Seth Piper, Local NGO environmental activist recently wrote a piece that was highly critical of BCC's policies on dealing with the city's huge traffic problem. In his article he says:
Stand on any junction in Bristol at rush hour and look at the faces. The grim expressions of drivers, bus passengers, pedestrians and cyclists tell you everything you need to know about the experience of getting around in this city.
A year ago I moved to Bristol, and I love it here. I enjoy the laid-back attitude, the creativity and open-mindedness, as well as the huge variety of things to see and do. But the biggest disappointment has been the transport situation.
I had been under the impression that Bristol, with its reputation for sustainability and a good quality of life, would have sorted the matter of being able to get around in a pleasant and efficient way. In fact, Bristol has repeatedly been ranked as the worst city in the UK to travel around. I can sum up my own experience as a newcomer in four phases: shock, horror, fear and outrage.
First came the shock at the state of Bristol’s streets. Walking is the simplest form of transport, but obstacles are everywhere: street furniture and rubbish bins block the pavements, which are already so narrow that pedestrians regularly have to stop to let each other pass. Cars are parked on pavements on a massive scale, while delivery drivers think nothing of mounting the foot way beside parents pushing kids in buggies, endangering their lives.
People with disabilities are limited in a way that most people can’t even conceive of because of street obstacles, which is deeply unfair. The wait at pedestrian crossings feels absurdly long because of the emphasis on allowing cars to pass unhindered. If you’re patient, the green man might give you ten seconds to cross, but much of the time people give up waiting and make a run for it through the traffic. All of these irritations add up so that walking across the city is almost an ordeal. If you don’t walk in the city very often, try it, and you’ll see.
Then came the horror of Bristol public transport which, for the most part, is buses since there are currently so few departures on Bristol’s commuter train lines. Anyone who regularly takes the bus in Bristol will tell you, the experience is difficult, expensive, inconvenient and uncomfortable. Departures are infrequent, timetables are confusing, waits are long and delays are common. There is typically no information for travellers and nowhere to sit or shelter.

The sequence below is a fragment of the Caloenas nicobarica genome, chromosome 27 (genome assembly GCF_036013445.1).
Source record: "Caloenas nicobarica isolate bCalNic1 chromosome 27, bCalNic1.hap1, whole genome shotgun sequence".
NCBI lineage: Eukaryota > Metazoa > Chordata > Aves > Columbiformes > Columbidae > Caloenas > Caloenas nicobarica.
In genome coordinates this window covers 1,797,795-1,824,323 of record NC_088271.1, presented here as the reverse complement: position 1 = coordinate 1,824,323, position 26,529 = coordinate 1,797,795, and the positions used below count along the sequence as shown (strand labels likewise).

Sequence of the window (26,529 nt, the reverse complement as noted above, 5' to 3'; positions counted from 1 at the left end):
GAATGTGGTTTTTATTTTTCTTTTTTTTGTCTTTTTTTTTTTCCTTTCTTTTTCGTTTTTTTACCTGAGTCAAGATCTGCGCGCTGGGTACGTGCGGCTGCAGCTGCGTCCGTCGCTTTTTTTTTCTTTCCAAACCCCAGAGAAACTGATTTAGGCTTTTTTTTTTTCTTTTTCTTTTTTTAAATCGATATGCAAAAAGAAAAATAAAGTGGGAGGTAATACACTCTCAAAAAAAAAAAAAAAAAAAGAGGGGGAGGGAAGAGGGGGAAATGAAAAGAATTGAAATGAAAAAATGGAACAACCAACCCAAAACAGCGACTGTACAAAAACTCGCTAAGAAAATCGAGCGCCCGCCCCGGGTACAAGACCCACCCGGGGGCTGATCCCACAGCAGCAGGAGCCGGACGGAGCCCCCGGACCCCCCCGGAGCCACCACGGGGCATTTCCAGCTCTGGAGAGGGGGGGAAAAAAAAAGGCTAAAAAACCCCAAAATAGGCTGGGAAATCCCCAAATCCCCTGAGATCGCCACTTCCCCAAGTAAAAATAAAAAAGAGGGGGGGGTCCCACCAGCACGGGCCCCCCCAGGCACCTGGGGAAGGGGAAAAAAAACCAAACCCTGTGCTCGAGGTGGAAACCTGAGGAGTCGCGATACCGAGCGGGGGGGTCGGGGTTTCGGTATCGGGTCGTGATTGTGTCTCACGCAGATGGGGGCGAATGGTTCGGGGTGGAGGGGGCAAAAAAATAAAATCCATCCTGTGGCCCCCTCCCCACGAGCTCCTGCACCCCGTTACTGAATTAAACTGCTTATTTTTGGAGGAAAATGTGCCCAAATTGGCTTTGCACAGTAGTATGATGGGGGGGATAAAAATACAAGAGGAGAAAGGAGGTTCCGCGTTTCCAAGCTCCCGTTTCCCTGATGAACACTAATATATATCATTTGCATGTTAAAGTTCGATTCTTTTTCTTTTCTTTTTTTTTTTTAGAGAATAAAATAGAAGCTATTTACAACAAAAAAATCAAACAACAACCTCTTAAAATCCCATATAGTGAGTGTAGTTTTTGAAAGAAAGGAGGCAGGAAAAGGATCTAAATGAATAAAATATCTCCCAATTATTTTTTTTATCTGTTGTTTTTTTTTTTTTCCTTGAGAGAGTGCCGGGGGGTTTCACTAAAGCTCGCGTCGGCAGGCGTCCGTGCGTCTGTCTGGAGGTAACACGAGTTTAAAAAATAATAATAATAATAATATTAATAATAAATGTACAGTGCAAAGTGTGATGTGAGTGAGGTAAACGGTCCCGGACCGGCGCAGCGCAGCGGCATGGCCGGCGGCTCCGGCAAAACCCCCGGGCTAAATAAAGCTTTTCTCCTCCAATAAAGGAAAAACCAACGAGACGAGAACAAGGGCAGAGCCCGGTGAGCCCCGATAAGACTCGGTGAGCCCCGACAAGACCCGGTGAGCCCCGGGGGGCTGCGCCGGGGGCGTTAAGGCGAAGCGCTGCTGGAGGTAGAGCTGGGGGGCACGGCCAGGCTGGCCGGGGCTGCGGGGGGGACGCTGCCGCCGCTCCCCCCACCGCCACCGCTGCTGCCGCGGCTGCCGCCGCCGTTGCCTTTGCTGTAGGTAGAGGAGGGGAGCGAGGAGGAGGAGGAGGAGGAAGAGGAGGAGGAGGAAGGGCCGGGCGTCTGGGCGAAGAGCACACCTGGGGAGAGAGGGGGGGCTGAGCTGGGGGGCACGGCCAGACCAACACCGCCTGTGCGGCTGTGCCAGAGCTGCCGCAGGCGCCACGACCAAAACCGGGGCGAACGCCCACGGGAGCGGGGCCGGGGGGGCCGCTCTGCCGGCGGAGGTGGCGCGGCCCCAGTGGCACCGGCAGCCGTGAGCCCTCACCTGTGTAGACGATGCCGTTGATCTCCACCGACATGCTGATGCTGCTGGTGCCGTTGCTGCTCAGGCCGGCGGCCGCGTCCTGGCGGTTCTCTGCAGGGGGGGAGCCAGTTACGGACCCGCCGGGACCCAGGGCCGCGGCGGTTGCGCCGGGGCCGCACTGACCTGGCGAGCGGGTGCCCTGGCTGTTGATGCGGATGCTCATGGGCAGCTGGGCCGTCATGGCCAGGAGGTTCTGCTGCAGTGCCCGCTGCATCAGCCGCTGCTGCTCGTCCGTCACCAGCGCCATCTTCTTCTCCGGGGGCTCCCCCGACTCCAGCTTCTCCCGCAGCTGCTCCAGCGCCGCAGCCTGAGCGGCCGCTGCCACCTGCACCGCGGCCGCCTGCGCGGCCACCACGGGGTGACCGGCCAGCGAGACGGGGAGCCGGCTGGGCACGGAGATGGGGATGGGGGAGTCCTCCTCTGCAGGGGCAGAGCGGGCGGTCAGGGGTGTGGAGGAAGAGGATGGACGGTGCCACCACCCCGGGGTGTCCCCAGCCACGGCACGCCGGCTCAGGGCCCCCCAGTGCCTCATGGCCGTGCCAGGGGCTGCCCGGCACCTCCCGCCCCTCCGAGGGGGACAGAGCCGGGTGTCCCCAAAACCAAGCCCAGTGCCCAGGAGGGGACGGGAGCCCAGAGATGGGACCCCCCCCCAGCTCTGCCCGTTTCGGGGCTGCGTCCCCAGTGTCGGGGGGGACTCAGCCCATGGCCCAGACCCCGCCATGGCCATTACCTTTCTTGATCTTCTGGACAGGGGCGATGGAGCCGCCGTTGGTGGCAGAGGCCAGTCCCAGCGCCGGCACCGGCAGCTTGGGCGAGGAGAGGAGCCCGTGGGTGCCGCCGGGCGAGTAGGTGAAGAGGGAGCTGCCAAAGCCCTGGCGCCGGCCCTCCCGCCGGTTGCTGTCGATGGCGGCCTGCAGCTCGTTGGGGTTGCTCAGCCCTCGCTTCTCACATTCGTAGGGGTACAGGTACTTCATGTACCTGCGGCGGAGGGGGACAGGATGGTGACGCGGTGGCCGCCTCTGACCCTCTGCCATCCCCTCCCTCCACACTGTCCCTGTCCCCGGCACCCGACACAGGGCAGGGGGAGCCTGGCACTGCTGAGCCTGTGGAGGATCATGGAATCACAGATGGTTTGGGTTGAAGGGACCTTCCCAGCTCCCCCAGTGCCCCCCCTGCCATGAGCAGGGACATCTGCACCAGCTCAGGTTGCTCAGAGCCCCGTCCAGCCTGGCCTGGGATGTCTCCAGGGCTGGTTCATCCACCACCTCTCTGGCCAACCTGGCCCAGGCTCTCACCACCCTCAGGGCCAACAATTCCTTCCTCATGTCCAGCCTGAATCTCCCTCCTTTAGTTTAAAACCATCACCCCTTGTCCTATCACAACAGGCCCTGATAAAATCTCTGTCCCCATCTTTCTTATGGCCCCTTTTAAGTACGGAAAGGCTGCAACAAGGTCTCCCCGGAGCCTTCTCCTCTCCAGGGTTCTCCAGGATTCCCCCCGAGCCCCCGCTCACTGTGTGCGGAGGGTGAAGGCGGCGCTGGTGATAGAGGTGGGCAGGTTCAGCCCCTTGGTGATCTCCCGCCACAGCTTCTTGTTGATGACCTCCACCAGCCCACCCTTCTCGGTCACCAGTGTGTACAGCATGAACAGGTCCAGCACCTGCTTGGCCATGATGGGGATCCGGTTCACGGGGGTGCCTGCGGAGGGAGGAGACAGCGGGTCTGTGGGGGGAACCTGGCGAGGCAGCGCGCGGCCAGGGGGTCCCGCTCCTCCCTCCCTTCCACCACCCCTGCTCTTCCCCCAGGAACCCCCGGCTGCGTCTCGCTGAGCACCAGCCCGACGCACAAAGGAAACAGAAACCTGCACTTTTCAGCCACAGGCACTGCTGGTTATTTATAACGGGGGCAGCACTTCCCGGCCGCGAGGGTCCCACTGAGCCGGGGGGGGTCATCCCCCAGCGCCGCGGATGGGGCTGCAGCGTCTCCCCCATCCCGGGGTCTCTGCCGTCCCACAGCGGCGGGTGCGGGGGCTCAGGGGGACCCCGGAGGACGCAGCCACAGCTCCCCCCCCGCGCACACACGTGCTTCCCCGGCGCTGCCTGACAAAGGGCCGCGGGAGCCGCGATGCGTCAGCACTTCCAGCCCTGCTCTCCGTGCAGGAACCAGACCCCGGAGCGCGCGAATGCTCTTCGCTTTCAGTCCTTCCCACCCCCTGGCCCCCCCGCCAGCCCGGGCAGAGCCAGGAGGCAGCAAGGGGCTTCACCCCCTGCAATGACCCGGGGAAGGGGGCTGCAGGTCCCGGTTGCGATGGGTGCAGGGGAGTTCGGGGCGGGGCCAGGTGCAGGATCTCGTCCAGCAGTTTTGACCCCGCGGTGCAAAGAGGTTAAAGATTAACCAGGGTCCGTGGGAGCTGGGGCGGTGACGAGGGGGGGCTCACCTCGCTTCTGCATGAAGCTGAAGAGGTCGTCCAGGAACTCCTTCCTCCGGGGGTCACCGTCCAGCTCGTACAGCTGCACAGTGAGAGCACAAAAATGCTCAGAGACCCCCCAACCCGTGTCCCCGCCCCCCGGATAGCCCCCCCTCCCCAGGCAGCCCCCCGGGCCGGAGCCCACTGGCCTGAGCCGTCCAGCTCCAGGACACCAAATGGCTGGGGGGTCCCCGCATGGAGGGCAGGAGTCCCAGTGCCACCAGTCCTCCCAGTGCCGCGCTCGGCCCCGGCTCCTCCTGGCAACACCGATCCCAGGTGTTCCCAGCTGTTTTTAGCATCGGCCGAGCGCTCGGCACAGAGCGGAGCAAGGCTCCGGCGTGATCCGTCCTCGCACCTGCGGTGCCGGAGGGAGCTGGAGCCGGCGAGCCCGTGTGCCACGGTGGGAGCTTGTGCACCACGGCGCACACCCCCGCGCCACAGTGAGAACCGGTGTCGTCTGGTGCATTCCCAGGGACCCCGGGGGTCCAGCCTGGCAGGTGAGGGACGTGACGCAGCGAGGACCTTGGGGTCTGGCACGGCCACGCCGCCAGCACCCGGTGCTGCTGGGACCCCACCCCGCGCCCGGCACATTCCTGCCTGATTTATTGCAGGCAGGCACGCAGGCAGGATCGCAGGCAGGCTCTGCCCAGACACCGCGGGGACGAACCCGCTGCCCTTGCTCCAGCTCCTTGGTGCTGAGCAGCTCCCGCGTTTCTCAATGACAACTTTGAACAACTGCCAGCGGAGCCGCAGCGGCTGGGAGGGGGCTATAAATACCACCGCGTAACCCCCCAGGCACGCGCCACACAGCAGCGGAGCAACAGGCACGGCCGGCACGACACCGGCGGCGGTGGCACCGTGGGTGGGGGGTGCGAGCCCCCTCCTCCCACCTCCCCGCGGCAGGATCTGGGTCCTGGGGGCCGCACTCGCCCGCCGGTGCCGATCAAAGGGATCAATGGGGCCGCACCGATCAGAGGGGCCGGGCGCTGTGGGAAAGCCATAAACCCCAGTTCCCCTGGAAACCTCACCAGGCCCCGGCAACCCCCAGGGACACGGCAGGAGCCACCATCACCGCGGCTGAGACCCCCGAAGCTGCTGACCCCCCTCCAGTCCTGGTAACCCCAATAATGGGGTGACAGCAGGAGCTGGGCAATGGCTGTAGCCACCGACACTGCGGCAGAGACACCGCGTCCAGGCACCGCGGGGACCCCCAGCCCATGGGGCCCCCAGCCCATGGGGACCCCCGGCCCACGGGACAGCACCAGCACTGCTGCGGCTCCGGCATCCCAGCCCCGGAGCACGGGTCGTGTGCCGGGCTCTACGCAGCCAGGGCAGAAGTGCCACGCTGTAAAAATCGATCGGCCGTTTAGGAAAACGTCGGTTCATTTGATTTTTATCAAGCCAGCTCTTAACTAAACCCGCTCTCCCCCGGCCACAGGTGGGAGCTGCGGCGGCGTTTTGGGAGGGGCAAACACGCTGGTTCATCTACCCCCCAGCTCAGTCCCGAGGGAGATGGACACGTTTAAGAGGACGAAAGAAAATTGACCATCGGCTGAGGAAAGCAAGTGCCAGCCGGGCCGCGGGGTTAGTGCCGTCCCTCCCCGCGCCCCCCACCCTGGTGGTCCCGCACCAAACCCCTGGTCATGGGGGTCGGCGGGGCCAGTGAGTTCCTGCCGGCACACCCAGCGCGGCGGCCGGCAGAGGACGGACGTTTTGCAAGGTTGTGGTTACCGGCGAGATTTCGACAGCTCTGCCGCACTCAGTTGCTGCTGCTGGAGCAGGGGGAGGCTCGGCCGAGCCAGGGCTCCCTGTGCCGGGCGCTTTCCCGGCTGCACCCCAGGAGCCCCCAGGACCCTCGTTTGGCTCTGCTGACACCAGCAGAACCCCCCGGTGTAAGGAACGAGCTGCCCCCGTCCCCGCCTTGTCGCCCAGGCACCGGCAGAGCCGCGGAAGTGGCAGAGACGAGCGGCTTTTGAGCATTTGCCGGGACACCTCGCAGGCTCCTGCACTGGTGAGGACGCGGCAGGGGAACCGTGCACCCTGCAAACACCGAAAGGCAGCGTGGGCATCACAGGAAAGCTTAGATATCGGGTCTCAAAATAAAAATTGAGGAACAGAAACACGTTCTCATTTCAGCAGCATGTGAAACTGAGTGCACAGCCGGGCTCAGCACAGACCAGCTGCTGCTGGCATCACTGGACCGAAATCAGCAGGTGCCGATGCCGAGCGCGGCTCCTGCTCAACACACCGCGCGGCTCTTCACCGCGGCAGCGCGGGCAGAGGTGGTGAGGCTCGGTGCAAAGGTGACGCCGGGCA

Fares have gone up above the rate of inflation over time. The buses themselves are often full to capacity, lurching from one stop to the next, and they are slow, with average speeds as low as six mph at peak times, and maddeningly indirect routes that snake back and forth around the city.
Experts say that 82 per cent of Bristolians would rather walk to work than get public transport, and I understand why. Meanwhile, in other cities, buses are reliable and affordable and a realistic choice for journeys to work. Transport for London customer satisfaction statistics show that bus journeys in the capital have become easy, cheap, convenient and comfortable for most travellers.
Fear is a natural reaction when navigating the streets of Bristol on a bike. Mostly I worry for my partner, who cycles across Bristol every day to get to work on a route largely without cycle paths. The very limited amount of cycling infrastructure in Bristol appears in stops and starts, is rarely protected from vehicle or pedestrian traffic, and invariably will have a car or van parked on it at some point.
Road surfaces are so bumpy or littered that cyclists have to constantly swerve to avoid potholes or broken glass. Bristol has recently been ranked as one of the most dangerous places for cyclists in the country. The experience of cycling is intimidating for all but the most dedicated cycle users, with only 30 per cent of residents rating cycling safety in Bristol as good or very good.
I regularly see car-meets-bike accidents from my window overlooking Gloucester Road. ‘Shared space’ solutions such as those found all over the city centre are an expensive disaster, pitting cyclists and pedestrians against each other and leaving neither group happy with the result. Sustrans polls have revealed that the lack of protected cycling infrastructure is the biggest reason people don’t feel safe to ride a bike, which could be solved with enough effort and investment from decision makers with a clear vision.